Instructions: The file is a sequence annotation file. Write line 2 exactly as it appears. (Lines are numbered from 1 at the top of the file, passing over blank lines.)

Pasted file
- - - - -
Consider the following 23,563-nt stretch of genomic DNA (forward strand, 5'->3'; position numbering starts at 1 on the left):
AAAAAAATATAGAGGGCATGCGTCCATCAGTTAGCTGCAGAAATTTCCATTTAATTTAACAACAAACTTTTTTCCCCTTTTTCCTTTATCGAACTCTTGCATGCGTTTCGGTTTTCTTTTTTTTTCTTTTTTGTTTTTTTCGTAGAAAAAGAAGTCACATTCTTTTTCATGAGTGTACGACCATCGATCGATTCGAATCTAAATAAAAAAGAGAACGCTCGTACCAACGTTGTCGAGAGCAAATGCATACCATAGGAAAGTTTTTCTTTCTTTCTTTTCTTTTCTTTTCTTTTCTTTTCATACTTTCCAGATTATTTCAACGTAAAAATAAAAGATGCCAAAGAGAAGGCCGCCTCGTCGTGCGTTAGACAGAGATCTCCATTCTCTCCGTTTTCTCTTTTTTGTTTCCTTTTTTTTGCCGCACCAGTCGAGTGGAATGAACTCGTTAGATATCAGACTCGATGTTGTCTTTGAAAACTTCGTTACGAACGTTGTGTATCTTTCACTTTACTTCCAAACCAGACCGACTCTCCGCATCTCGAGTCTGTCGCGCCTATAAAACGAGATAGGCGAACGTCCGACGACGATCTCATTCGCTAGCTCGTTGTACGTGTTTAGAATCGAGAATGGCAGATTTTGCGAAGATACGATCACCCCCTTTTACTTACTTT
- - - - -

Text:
AAAAAAATATAGAGGGCATGCGTCCATCAGTTAGCTGCAGAAATTTCCATTTAATTTAACAACAAACTTTTTTCCCCTTTTTCCTTTATCGAACTCTTGCATGCGTTTCGGTTTTCTTTTTTTTTCTTTTTTGTTTTTTTCGTAGAAAAAGAAGTCACATTCTTTTTCATGAGTGTACGACCATCGATCGATTCGAATCTAAATAAAAAAGAGAACGCTCGTACCAACGTTGTCGAGAGCAAATGCATACCATAGGAAAGTTTTTCTTTCTTTCTTTTCTTTTCTTTTCTTTTCTTTTCATACTTTCCAGATTATTTCAACGTAAAAATAAAAGATGCCAAAGAGAAGGCCGCCTCGTCGTGCGTTAGACAGAGATCTCCATTCTCTCCGTTTTCTCTTTTTTGTTTCCTTTTTTTTGCCGCACCAGTCGAGTGGAATGAACTCGTTAGATATCAGACTCGATGTTGTCTTTGAAAACTTCGTTACGAACGTTGTGTATCTTTCACTTTACTTCCAAACCAGACCGACTCTCCGCATCTCGAGTCTGTCGCGCCTATAAAACGAGATAGGCGAACGTCCGACGACGATCTCATTCGCTAGCTCGTTGTACGTGTTTAGAATCGAGAATGGCAGATTTTGCGAAGATACGATCACCCCCTTTTACTTACTTT